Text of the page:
The project was developed by Dean Mercado, a web developer at Yeti. He was assigned a fun internal project from his company that required him to create a LED ticker that could flash emoji as a response to people who post emoji-based excuses over one of the company’s app – Chelsea Handler’s Gotta Go. The app helps people in setting up an “excuse” in form of texts or calls that your phone can disturb you with at a set time later.
Excuses like these are supposed to help employees in avoiding awkward conversations by pointing an excuse over their phone. Every excuse could be linked with an “emoji” that helps the users in knowing the calls or messages they will be activating without having to read their verbose description. So, if someone is avoiding an uncomfortable conversation with their in-laws, the ticker would let the whole office know what the employee is ducking with the help of emoji. Called as the emoji-ticker, this one is striking visually and a very healthy addition to an office’s ecosystem.
In terms of hardware, he picked up some simple machines like Raspberry Pi, a few jumper wires, some LED Matrix boards, and power supplied for Matrix as well as Pi. The software requirement was met by including some expert code that was already written by someone else. It was used for communicating signals between Matrix and Pi. It proved its worth and was useful in several demos that helped the LED matrix in scrolling some cure stuff like “Hello World,”, “<rotating rectangle>”.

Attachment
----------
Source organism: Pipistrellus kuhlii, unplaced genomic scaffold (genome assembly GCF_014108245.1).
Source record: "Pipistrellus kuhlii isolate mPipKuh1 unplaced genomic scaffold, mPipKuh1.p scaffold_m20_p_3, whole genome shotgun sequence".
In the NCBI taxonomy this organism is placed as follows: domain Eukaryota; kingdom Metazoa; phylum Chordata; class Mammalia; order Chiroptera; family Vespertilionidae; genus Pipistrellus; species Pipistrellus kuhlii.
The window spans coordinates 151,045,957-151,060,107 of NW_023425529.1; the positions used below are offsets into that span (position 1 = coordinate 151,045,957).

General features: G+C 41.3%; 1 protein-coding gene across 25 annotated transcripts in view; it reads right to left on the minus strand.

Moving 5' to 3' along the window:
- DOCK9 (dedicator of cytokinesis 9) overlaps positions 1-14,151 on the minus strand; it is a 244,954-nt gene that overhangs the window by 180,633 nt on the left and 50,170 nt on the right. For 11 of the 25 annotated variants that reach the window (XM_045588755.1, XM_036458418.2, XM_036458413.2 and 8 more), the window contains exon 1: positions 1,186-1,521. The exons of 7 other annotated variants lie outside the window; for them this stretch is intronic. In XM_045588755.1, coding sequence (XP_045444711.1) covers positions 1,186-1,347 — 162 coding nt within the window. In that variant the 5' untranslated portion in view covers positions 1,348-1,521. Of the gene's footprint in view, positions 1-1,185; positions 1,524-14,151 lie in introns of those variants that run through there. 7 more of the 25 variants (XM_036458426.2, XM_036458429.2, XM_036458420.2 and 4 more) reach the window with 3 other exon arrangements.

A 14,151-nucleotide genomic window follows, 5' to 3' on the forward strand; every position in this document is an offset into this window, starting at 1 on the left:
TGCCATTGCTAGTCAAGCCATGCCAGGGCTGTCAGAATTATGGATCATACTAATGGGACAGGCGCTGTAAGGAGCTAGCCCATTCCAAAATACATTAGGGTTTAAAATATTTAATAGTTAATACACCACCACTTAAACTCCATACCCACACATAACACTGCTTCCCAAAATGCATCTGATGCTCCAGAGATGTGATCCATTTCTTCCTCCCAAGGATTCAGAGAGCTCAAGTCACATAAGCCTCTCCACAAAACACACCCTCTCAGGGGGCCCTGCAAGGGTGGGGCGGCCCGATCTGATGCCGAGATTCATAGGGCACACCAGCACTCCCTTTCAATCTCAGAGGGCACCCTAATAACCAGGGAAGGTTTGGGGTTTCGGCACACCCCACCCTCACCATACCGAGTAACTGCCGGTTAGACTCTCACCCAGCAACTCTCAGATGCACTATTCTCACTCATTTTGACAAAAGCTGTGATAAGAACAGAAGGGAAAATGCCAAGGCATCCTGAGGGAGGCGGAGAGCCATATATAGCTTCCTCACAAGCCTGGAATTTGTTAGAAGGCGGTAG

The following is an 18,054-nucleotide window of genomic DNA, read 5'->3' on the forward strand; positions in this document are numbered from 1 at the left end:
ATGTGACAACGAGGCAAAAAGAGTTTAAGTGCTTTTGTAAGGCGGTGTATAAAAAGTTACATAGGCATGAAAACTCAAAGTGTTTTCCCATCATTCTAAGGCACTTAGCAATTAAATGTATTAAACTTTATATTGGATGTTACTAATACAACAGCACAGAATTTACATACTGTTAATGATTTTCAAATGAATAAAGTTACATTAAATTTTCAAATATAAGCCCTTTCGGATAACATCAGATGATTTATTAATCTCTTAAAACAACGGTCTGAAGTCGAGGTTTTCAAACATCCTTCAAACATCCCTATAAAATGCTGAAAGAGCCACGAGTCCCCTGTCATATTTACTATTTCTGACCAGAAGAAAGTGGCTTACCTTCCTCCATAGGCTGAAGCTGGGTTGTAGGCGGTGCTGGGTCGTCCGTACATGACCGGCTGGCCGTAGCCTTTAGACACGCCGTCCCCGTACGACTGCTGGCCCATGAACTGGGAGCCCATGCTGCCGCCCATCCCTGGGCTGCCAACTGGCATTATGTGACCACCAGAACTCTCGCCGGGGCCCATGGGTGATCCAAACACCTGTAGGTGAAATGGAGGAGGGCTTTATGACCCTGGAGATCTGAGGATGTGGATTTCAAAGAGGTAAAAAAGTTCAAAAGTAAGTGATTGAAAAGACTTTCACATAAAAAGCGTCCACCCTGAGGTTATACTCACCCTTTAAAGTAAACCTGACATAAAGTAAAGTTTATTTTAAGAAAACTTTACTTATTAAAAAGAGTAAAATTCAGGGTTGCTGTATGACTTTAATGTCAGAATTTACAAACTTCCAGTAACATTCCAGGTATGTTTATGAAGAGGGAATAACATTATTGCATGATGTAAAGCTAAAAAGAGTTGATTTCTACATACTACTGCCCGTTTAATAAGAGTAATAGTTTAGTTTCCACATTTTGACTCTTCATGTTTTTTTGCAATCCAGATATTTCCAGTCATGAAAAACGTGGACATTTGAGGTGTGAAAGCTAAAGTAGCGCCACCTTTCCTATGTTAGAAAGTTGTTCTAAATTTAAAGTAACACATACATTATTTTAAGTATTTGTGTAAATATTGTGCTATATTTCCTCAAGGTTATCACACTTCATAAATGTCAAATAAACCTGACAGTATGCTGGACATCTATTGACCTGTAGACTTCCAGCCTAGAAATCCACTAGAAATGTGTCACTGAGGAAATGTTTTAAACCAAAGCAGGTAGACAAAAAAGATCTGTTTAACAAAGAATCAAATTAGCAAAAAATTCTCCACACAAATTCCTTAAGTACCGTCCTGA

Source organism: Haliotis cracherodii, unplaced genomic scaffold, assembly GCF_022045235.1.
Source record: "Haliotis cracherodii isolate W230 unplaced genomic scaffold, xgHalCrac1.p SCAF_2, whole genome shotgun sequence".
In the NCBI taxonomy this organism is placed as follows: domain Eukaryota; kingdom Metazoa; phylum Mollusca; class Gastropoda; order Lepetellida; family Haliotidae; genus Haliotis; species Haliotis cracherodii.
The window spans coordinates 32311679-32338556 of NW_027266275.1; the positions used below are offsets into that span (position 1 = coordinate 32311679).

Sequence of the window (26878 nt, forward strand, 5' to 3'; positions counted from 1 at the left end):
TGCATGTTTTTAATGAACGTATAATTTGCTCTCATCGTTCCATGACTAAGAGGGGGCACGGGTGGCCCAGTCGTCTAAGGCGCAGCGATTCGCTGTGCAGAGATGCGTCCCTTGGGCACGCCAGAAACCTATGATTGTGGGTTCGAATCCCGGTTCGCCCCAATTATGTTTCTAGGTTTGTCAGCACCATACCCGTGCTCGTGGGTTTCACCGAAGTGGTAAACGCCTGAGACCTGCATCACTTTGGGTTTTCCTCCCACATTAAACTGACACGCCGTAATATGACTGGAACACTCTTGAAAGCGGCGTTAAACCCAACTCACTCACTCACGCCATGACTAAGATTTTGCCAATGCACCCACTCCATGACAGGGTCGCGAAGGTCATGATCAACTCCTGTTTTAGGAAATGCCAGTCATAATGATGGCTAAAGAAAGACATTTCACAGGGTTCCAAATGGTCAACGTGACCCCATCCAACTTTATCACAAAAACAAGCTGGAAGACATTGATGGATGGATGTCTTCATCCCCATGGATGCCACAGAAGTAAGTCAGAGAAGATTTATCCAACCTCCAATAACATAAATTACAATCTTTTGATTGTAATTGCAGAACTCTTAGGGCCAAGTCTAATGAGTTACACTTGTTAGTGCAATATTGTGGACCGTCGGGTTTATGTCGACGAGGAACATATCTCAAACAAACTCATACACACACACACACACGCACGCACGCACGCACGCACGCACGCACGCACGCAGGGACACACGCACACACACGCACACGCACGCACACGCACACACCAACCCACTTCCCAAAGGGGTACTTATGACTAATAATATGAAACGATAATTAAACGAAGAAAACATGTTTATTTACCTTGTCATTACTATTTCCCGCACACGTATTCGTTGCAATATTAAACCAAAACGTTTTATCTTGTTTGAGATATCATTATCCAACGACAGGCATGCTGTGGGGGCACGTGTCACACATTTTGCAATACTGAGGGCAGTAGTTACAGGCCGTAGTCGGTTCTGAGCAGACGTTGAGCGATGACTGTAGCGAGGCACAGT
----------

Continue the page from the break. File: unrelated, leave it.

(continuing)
One of the first obstacles that he faced while executing the plan was in plugging everything as per the online tutorial guidelines. Upon activation it yielded nothing initially. Accidently, he picked up a five with multimeter and breadboard. Therefore, when everything was plugged it turned into an array if dysfunction. Another issue came in while he was implementing the software side that led to breaking of complete office’s internet. The solution to this problem was found by creation a server for Emoji Ticker that passively received messages from the app to an active program that was sending requests to it and used responses after that. He had to write a Python program that just called the Gotta Go server over an unending loop along with a request for emojis posted by all users in last “n” number of seconds. The response was then given to the very same wrapper functions that were written a while ago for interfacing C-code taking care of LED matrix.
Filed Under: Reviews